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Province assists with transit costs

From left to right, MLA Jackie Lovely, Camrose Mayor PJ Stasko and Seniors, Community and Alberta Social Services Minister Jason Nixon talk about transit at the University of Alberta Augustana Campus.

By Murray Green

The province is providing $1.7 million in funding to expand low-income transit programs in six more communities across the province.

Low-income residents and students in Lethbridge, Camrose, Hinton, Leduc, Red Deer and Spruce Grove are now able to apply for the pass.

Jason Nixon, Alberta Minister of Seniors, Community and Social Services made the announcement at the University of Alberta Augustana Campus on September 26.

“Many Albertans rely on public transit on a daily basis to get them to where they need to go. Students are faced with rising tuition costs, seniors who no longer drive anymore and many other Albertans. These new agreements to expand low-income transit passes will help individuals and families move through their communities with ease. Funding will cover the municipality’s cost of subsidizing the low-income transit program, as well as an additional 10 per cent for administration costs,” said Nixon.

“Keeping transportation affordable is critical. Anything like this where you can eliminate a monthly expense–that can be very significant and we need to do more. Lower transit costs is just one way to help,” Nixon said.

He also pointed out the government has eliminated the provincial fuel tax.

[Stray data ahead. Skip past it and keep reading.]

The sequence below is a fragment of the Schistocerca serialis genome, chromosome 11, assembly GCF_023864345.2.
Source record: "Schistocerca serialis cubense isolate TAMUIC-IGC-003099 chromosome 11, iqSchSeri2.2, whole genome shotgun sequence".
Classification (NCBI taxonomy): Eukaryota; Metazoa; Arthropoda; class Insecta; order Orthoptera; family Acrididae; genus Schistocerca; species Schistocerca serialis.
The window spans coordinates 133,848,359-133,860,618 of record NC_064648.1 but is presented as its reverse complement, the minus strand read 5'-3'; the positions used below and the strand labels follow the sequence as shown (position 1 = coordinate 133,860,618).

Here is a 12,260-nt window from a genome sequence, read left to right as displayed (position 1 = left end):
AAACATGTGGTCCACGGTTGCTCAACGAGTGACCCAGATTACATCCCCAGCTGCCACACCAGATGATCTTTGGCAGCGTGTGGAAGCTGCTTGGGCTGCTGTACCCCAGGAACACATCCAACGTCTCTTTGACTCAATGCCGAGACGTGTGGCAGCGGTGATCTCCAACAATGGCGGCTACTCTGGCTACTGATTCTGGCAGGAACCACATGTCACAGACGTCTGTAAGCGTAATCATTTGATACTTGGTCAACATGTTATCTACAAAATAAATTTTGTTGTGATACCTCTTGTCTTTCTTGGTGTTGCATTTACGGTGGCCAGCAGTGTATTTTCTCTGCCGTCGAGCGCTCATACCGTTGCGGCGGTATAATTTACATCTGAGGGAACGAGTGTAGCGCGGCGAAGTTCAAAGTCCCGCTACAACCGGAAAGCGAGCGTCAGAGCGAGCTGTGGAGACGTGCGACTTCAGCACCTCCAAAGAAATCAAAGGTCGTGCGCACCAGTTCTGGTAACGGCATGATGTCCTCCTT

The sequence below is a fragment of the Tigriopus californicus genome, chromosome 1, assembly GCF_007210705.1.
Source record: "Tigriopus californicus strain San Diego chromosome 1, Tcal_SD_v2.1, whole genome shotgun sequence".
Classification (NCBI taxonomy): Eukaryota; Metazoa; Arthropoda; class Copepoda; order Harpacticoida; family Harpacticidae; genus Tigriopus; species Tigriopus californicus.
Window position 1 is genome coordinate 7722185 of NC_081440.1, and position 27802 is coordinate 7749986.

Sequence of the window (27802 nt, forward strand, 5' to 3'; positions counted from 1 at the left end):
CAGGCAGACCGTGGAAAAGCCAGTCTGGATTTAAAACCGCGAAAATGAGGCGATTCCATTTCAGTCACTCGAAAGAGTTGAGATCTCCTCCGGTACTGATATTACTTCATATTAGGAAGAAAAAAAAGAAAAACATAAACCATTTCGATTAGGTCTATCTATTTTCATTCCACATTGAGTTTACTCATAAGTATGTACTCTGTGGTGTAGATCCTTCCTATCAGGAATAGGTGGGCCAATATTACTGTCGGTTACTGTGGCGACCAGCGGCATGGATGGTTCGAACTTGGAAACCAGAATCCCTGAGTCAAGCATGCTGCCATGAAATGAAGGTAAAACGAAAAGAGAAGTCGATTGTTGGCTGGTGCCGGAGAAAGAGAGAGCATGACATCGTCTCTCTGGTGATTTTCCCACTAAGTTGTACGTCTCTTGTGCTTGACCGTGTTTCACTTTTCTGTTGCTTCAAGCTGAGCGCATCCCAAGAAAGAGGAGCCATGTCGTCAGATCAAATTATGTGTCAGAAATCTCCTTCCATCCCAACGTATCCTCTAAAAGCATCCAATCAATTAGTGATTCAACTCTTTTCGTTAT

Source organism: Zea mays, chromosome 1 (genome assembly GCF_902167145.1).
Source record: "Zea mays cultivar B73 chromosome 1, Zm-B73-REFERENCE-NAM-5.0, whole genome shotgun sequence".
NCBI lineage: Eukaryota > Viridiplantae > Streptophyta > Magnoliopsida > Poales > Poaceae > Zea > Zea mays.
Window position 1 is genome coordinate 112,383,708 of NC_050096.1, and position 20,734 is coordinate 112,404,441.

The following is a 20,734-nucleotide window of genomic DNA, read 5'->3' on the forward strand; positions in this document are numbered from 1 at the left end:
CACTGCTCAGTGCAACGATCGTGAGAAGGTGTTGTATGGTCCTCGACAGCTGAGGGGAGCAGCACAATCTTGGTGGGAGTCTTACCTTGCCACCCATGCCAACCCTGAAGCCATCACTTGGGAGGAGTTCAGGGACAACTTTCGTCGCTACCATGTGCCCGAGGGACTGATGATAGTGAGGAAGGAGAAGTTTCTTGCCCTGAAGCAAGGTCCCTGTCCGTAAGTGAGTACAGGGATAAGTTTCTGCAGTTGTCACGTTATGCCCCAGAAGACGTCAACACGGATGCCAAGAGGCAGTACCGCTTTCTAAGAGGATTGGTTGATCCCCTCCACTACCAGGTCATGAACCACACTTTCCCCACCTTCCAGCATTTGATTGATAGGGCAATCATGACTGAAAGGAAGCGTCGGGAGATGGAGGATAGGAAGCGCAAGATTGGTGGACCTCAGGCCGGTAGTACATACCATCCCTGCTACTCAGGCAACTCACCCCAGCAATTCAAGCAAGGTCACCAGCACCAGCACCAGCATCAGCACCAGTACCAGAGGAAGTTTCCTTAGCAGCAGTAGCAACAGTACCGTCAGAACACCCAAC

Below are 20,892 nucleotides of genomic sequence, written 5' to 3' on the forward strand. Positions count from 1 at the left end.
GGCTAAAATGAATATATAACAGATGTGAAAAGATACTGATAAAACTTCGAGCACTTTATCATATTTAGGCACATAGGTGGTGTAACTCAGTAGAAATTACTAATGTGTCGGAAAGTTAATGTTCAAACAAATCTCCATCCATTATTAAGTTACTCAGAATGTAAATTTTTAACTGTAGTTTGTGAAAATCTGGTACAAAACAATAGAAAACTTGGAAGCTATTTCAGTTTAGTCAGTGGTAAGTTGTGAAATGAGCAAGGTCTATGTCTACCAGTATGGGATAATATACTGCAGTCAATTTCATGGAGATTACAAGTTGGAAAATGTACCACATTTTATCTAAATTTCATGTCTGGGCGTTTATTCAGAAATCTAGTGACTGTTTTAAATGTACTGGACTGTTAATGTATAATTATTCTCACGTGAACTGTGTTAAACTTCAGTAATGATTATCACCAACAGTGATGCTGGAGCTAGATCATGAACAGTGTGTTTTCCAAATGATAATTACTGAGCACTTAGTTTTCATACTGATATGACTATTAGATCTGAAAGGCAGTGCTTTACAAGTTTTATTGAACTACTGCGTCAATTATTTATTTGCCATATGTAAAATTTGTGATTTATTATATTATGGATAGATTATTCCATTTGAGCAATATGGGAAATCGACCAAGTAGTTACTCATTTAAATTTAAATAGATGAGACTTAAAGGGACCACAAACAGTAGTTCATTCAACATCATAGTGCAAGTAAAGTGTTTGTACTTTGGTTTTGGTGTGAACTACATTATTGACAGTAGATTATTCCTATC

“One of the things that I have heard is affordability. Students, families and business owners are concerned. This is just one more step to make life affordable,” said Camrose MLA Jackie Lovely.

Camrose Mayor PJ Stasko said, “The city has been providing transit options to the community for the past eight years. This makes transit more affordable to our citizens. We look forward to working with our neighbours and the province in the future on potentially facilitating a regional transit system,” Stasko said.

Camrose previously piloted a route to Edmonton called the Camrose Connector, but funding for the project ended after two years.

Nixon said Alberta’s transportation minister would soon be talking to municipalities about their intercity transit needs.

“I’m excited to see what comes from it. And I can assure you the premier has heard that need. We’ll see what happens after consultation, what will be the permanent solution to that. But clearly we need to address it,” responded Nixon.
In late 2022, Edmonton abandoned a plan for a regional transit system with about 10 other capital-region partners, with some councillors expressing concerns about cost and inefficiency. Camrose was not a part of the project.

The government provided low-income passes in Edmonton and Calgary previously.

Orange shirt day held

By Murray Green

The Battle River School Division (BRSD) will honour National Day for Truth and Reconciliation to acknowledge its significance on September 30 and throughout the year.

In September, BRSD joined communities across Canada in recognizing National Day for Truth and Reconciliation. They are dedicated to a journey of understanding, reflection and commemoration.

Last Friday, staff and students culminated the month of learning by wearing orange shirts in honour of Orange Shirt Day. This day serves as a symbol of our commitment to reconciliation and a reminder that every child matters.

Throughout September, classrooms and schools have been actively engaging in meaningful activities aimed at deepening students’ understanding of the history and lasting impacts of residential schools on Indigenous communities. These activities encompass fostering empathy, promoting reconciliation and encouraging critical thinking among our students. They believe that this extended period of learning allows for a thoughtful process of exploration, and a comprehensive approach to learning about residential schools, their impact, and their historical significance.